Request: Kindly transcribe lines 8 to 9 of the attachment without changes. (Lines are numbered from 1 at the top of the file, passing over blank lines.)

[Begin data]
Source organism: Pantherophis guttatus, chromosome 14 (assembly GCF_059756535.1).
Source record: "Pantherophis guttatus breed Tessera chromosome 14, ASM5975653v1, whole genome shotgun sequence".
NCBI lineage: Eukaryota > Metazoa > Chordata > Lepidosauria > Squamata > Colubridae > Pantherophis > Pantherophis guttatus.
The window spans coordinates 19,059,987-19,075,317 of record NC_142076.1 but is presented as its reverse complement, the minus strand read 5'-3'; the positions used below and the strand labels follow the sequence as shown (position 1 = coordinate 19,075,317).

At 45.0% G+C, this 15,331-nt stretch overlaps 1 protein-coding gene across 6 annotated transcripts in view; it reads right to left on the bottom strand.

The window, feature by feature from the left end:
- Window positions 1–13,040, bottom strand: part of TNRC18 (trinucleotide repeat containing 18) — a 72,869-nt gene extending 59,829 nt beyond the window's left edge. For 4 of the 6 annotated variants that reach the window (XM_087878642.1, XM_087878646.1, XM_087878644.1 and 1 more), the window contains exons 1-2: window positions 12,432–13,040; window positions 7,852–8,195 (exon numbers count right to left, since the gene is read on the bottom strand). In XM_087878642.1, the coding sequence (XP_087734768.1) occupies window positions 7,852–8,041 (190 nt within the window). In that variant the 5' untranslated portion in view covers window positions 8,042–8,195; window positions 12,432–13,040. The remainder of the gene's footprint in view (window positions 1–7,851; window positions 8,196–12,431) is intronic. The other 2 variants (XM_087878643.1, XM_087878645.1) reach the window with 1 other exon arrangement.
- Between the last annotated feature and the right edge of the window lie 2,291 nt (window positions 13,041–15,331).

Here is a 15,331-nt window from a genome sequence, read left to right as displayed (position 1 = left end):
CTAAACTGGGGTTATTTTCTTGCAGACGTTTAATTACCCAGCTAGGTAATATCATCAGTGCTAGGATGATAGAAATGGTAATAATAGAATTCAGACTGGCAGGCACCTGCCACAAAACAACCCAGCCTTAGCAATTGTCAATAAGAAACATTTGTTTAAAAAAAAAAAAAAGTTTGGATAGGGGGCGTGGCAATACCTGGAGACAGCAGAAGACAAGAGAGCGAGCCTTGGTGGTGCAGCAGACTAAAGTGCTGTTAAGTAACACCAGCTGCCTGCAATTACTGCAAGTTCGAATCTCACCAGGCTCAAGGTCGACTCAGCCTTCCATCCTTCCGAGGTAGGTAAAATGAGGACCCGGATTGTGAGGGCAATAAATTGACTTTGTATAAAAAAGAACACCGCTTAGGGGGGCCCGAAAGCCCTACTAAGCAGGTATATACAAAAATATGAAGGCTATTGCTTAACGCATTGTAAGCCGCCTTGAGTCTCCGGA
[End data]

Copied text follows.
- Between the last annotated feature and the right edge of the window lie 2,291 nt (window positions 13,041–15,331).

Here is a 15,331-nt window from a genome sequence, read left to right as displayed (position 1 = left end):